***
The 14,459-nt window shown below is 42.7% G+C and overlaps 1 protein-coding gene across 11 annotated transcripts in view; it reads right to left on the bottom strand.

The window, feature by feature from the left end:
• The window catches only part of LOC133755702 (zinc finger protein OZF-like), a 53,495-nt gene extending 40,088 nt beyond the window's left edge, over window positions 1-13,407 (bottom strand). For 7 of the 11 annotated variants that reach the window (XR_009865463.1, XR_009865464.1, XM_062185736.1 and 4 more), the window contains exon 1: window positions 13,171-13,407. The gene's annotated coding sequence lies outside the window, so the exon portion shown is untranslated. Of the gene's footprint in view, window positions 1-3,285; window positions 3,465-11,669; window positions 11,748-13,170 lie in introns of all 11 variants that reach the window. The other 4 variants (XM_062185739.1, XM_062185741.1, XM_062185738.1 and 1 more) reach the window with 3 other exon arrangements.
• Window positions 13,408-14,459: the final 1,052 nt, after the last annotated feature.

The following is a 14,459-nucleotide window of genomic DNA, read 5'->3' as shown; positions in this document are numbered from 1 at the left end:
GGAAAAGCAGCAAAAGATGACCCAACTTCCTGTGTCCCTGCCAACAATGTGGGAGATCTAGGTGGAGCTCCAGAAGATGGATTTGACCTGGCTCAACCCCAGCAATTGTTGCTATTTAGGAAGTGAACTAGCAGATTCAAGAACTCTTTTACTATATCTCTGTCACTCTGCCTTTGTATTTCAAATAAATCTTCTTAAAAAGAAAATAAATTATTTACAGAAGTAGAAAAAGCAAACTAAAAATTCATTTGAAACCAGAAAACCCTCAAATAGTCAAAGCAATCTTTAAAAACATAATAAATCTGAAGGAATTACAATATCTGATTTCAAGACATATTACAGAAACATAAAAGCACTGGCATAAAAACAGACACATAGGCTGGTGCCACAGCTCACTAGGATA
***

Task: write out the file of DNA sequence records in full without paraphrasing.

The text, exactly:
The 14,459-nt window shown below is 42.7% G+C and overlaps 1 protein-coding gene across 11 annotated transcripts in view; it reads right to left on the bottom strand.

The window, feature by feature from the left end:
• The window catches only part of LOC133755702 (zinc finger protein OZF-like), a 53,495-nt gene extending 40,088 nt beyond the window's left edge, over window positions 1-13,407 (bottom strand). For 7 of the 11 annotated variants that reach the window (XR_009865463.1, XR_009865464.1, XM_062185736.1 and 4 more), the window contains exon 1: window positions 13,171-13,407. The gene's annotated coding sequence lies outside the window, so the exon portion shown is untranslated. Of the gene's footprint in view, window positions 1-3,285; window positions 3,465-11,669; window positions 11,748-13,170 lie in introns of all 11 variants that reach the window. The other 4 variants (XM_062185739.1, XM_062185741.1, XM_062185738.1 and 1 more) reach the window with 3 other exon arrangements.
• Window positions 13,408-14,459: the final 1,052 nt, after the last annotated feature.

The following is a 14,459-nucleotide window of genomic DNA, read 5'->3' as shown; positions in this document are numbered from 1 at the left end:
GGAAAAGCAGCAAAAGATGACCCAACTTCCTGTGTCCCTGCCAACAATGTGGGAGATCTAGGTGGAGCTCCAGAAGATGGATTTGACCTGGCTCAACCCCAGCAATTGTTGCTATTTAGGAAGTGAACTAGCAGATTCAAGAACTCTTTTACTATATCTCTGTCACTCTGCCTTTGTATTTCAAATAAATCTTCTTAAAAAGAAAATAAATTATTTACAGAAGTAGAAAAAGCAAACTAAAAATTCATTTGAAACCAGAAAACCCTCAAATAGTCAAAGCAATCTTTAAAAACATAATAAATCTGAAGGAATTACAATATCTGATTTCAAGACATATTACAGAAACATAAAAGCACTGGCATAAAAACAGACACATAGGCTGGTGCCACAGCTCACTAGGATA